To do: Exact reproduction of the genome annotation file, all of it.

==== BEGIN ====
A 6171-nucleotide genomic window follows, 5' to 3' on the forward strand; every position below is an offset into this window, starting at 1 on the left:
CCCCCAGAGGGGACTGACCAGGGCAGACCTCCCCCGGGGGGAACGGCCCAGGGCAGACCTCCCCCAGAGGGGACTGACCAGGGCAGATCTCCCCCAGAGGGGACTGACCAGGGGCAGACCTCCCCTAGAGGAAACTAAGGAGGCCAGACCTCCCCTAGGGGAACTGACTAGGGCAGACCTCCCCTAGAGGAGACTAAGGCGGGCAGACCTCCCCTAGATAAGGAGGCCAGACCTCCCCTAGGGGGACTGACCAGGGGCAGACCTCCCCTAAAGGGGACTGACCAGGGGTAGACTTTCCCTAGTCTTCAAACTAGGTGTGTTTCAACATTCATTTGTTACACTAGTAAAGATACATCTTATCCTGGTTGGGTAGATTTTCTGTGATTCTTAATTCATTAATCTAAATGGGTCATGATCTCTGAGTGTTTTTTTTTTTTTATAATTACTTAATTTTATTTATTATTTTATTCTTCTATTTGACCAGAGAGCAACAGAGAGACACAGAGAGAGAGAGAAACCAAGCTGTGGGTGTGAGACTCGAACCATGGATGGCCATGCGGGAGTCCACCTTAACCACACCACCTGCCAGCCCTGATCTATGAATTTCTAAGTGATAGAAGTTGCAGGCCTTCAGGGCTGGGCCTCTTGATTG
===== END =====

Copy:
A 6171-nucleotide genomic window follows, 5' to 3' on the forward strand; every position below is an offset into this window, starting at 1 on the left:
CCCCCAGAGGGGACTGACCAGGGCAGACCTCCCCCGGGGGGAACGGCCCAGGGCAGACCTCCCCCAGAGGGGACTGACCAGGGCAGATCTCCCCCAGAGGGGACTGACCAGGGGCAGACCTCCCCTAGAGGAAACTAAGGAGGCCAGACCTCCCCTAGGGGAACTGACTAGGGCAGACCTCCCCTAGAGGAGACTAAGGCGGGCAGACCTCCCCTAGATAAGGAGGCCAGACCTCCCCTAGGGGGACTGACCAGGGGCAGACCTCCCCTAAAGGGGACTGACCAGGGGTAGACTTTCCCTAGTCTTCAAACTAGGTGTGTTTCAACATTCATTTGTTACACTAGTAAAGATACATCTTATCCTGGTTGGGTAGATTTTCTGTGATTCTTAATTCATTAATCTAAATGGGTCATGATCTCTGAGTGTTTTTTTTTTTTTATAATTACTTAATTTTATTTATTATTTTATTCTTCTATTTGACCAGAGAGCAACAGAGAGACACAGAGAGAGAGAGAAACCAAGCTGTGGGTGTGAGACTCGAACCATGGATGGCCATGCGGGAGTCCACCTTAACCACACCACCTGCCAGCCCTGATCTATGAATTTCTAAGTGATAGAAGTTGCAGGCCTTCAGGGCTGGGCCTCTTGATTG